Latest answer posted July 15, 2013 4:20 pm UTC

1 educator answer

The Waste Land

What references to death and rebirth can you find in section one of The Waste Land?

Death is initially signified in the poem's title, "Burial of the Dead," and the poem continues on to deal centrally with ideas of new life coming from death -- like flowers in the spring emerging...

Latest answer posted August 2, 2015 4:10 pm UTC

2 educator answers

The Waste Land

What are T. S. Eliot's views on the modern world in The Waste Land? 

The Waste Land is one of the richest poetic works of the early 20th century. The obvious answer to how Eliot viewed the modern world is that, throughout the poem, he expresses his disappointment...

Latest answer posted June 17, 2012 4:58 pm UTC

1 educator answer

The Waste Land

Is "The Fire Sermon" in The Waste Land a confluence of Buddhism and Christianity?

This section of the poem is definitely a confluence of Buddhism and Christianity as allusions to both of these religions are made to support Eliot's message of the sterile and unfulfilling nature...

Latest answer posted July 2, 2013 5:30 pm UTC

1 educator answer

The Waste Land

Please explain Eliot's poem "The Waste Land."

The first section, as the section title indicates (The Burial of the Dead), is about death. The narrator is surrounded by a desolate land full of "stony rubbish."The next section, "A...

Latest answer posted May 21, 2008 5:03 am UTC

2 educator answers

The Waste Land

Please explain the passage, "Unreal city...weekend at the Metropole" from T.S. Eliot's The Waste Land.

This passage comes in the third section of Eliot's "The Waste Land," which he entitled "The Fire Sermon". In this passage, Eliot is referring to being in a city (to which he also referred to in...

Latest answer posted September 27, 2010 3:29 am UTC

1 educator answer

The Waste Land

Where can you see themes of hope and despair in "The Waste Land"?

I'm not sure that there's much in the way of hope in The Waste Land. The picture that Eliot presents of fragmented, atomistic post-war society is consistently grim, to say the least. The overriding...

Latest answer posted November 10, 2018 11:20 am UTC

2 educator answers

The Waste Land

How does the theme of The Waste Land by T. S. Eliot relate to the Freudian Theory of Psychoanalysis?

Eliot's The Waste Land can be viewed as an exploration of the mentality or collective mind of the early twentieth century, a time in which a vast upheaval occurred in the way intellectuals viewed...

Latest answer posted April 24, 2019 7:14 am UTC

2 educator answers

The Waste Land

What allusion has Eliot made to Shakespeare's Hamlet in the poem The Waste Land?

Eliot makes a reference to Shakespeare's Hamlet at the end of the section called "A Game of Chess". This part of the poem reproduces a conversation between Lil, a prematurely-aged woman with a...

Latest answer posted September 29, 2010 3:51 am UTC

1 educator answer

The Waste Land

What is the meaning of water in The Waste Land?

Water has two distinct, contrasting meanings in the poem. "The Waste Land" is, first and foremost, a re-imagining of the Fisher King myth. This narrative is all about sterility and barrenness: the...

Latest answer posted August 28, 2010 1:48 pm UTC

1 educator answer

The Waste Land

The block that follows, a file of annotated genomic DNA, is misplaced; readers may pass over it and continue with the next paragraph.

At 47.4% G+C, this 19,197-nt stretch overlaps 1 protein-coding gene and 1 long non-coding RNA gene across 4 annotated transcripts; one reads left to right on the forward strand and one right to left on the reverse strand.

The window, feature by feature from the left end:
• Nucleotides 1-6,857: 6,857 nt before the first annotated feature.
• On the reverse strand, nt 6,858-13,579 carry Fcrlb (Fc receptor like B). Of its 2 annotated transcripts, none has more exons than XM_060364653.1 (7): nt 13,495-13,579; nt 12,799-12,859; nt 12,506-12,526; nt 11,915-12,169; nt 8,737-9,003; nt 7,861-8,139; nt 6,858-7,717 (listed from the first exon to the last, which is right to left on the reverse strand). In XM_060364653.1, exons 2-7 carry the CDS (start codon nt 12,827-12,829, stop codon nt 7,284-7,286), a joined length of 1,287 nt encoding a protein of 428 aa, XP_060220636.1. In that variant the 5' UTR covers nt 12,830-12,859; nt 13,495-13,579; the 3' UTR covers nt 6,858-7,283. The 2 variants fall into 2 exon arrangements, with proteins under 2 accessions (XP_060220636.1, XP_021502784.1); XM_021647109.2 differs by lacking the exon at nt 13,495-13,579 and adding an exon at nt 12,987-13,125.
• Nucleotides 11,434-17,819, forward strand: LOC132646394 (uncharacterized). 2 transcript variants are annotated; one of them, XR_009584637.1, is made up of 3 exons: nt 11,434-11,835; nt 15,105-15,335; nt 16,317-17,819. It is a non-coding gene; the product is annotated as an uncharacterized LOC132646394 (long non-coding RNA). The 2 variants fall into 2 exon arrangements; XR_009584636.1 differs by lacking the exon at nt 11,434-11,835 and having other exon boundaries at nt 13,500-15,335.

DO YOU VIEW "THE WASTE LAND " AS A POEM OF DISILLUSION.

Eliot wrote this poem during the Modernist era, a period in literary history following WWI. The poem deals in death and dying, a common response to a world that has seen more than its fair share of...

Latest answer posted March 27, 2010 9:03 pm UTC

1 educator answer

The Waste Land

Explain the line in the first section of The Waste Land: “April is the cruellest month.”

This famous poem has been the subject of much analysis and speculation. As with Eliot's other poems, there are times when the language seems very simple and straightforward, and other times when...

Latest answer posted April 21, 2018 3:44 am UTC

2 educator answers

The Waste Land

How does Eliot present the predicament of modern man in The Waste Land?

World War I had a huge impact on people. We tend to forget about how devastating that war was because of the greater horrors of World War II. Before WWI, mass destruction of people and property...

Latest answer posted March 20, 2008 3:40 pm UTC

1 educator answer

The Waste Land

Why did T.S Eliot choose Marie and Madame Sosostris as figures in "The Waste Land", and what does each allude to?

In T.S. Eliot's seminal work The Waste Land, which is interpreted by Eliot and critics as a treatise against the waste and devastation of World War I, the two women Marie and Madame Sosostris are...

Latest answer posted January 26, 2010 10:47 pm UTC

1 educator answer

The Waste Land

How does Eliot use form and structure in his presentation of love in "The Wasteland"? My premise is that he presents...

In T.S. Eliot's "The Waste Land" love is not a benign force. The poet alludes to its effect in ancient love stories rewritten by renowned dramatists - to Wagner's Tristan und Isolde, to...

Latest answer posted May 12, 2010 6:17 am UTC

1 educator answer

The Waste Land

Please help me find a  good critical research topic on Eliot's Waste Land? Please help me find a  good critical...

Another line you could take would be to examine the way the poem is an example of intertextuality. Eliot is famous in his poetry for making direct or less direct allusions to other works, and so a...

Latest answer posted October 14, 2011 3:34 am UTC

4 educator answers

The Waste Land

What is the structure of the poem?

Typical to his style, T.S. Eliot's "The Waste Land" is a long, sprawling, and almost encyclopedic work that branches through many scenes and alludes to past works on an epic scale. The structure of...

Latest answer posted September 23, 2019 8:02 am UTC

1 educator answer